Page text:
People are often concerned about being exposed to radiation during an X-ray. However,the part of your body being examined will only be exposed to a low level of radiationfor a fraction of a second.
Generally, the amount of radiation you're exposed to during an X-ray is the equivalent to between a fewdays and a few years of exposure to natural radiation from the environment.
Being exposed to X-rays does carry a risk ofcausing cancer many years or decades later,but this risk is thought to be verysmall.
For example,an X-ray of your chest, limbs or teeth is equivalenttoa few days' worth of background radiation, and has less than a 1 in 1,000,000 chance of causing cancer. For more information,see GOV.UK: patient dose information .
The benefits and risks of having an X-ray will be weighed up before it's recommended. Talk to your doctor or radiographer about the potential risks beforehand, if you have any concerns.
Read about how X-rays work, why they're used, what happens before, during and after an X-ray, and what the risks are.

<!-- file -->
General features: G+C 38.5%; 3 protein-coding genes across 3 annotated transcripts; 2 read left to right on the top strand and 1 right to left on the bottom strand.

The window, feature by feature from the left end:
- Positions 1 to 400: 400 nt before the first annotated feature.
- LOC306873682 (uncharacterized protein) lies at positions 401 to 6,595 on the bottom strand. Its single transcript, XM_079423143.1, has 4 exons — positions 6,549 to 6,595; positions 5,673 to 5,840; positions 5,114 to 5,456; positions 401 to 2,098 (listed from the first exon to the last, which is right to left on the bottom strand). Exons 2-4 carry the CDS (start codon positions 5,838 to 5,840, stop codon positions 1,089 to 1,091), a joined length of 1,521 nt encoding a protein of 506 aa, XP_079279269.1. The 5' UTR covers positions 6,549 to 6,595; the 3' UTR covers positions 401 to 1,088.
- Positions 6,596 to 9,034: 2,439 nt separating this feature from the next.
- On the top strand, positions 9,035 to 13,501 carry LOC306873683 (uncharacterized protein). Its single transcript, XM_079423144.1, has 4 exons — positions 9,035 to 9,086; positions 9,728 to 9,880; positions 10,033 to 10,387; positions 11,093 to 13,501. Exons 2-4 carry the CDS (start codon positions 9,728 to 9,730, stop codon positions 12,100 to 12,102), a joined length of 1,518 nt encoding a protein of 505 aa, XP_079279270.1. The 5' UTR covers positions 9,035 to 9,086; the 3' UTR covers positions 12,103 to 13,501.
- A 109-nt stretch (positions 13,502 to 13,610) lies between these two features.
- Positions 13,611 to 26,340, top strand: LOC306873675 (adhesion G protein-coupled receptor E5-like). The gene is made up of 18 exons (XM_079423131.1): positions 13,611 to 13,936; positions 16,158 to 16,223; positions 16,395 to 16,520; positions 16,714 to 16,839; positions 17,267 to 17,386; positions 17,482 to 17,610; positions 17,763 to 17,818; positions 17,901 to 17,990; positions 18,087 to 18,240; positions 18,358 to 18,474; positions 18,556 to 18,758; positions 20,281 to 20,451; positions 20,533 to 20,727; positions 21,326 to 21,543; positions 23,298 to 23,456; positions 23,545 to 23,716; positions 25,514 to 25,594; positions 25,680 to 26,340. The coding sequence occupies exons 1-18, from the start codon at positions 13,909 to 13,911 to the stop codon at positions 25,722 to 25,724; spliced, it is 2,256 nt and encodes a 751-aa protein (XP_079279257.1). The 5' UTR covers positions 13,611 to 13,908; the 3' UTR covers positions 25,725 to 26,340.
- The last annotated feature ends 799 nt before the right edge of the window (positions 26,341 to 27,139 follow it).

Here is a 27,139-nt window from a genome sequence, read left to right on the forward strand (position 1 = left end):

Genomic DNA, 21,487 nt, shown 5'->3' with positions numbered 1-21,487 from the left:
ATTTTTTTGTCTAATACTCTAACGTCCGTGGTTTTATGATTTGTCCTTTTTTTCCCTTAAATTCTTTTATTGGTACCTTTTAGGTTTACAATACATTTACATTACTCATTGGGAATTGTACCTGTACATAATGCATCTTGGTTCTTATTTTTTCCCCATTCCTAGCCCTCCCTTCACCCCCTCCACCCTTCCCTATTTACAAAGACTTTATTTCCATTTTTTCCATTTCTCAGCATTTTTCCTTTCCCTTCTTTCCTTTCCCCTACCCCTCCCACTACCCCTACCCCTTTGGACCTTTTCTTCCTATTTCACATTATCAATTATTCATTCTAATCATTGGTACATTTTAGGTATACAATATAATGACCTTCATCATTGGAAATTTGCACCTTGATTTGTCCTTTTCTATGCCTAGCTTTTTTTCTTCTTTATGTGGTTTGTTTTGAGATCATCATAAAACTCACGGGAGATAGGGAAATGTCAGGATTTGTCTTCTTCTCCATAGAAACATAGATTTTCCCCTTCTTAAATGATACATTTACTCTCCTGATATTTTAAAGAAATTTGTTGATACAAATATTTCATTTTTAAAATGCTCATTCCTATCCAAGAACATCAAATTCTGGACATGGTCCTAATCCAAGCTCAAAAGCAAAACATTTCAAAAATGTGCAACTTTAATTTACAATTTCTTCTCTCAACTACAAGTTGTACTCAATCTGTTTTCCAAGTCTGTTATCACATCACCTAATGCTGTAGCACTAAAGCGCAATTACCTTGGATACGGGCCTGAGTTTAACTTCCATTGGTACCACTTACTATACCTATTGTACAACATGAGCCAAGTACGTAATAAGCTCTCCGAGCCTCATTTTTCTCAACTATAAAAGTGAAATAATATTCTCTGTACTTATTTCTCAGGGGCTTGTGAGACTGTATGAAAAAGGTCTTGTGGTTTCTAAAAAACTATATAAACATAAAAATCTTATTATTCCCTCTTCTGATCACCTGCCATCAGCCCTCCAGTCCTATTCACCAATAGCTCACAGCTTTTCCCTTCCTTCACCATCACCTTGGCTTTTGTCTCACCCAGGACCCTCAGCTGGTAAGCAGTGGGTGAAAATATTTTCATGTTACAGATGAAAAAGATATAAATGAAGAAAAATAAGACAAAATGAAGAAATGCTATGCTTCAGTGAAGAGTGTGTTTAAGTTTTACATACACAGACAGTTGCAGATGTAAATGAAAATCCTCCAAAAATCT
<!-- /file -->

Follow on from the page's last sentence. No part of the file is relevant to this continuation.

X-rays are a type of Radiation that can pass throughthe body. They can't be seen by the naked eye and you can't feel them. Asthey pass throughthe body, the energy from X-raysis absorbed at different
X-rays can be used to examine most areas of the body. They're mainly used to look at the bones and joints, although they're sometimes used to detect problems affecting soft tissue, such as internal or
You don't usually need to do anything special to prepare for an X-ray. You can eat and drink as normal beforehand and can continue taking your usual medications. However, you may need to stop taking
Duringan X-ray, you'll usually be asked to lie on a table or stand against a flat surfacesothat the part of your body being examinedcan be positioned in the right place. The X-ray machine, which look
You won't experience any after effects from a standard X-ray and will be able to go home shortly afterwards. You canreturn toyour normal activities straight away. You may have some temporary side eff
People are often concerned about being exposed to radiation during an X-ray. However,the part of your body being examined will only be exposed to a low level of radiationfor a fraction of a second. G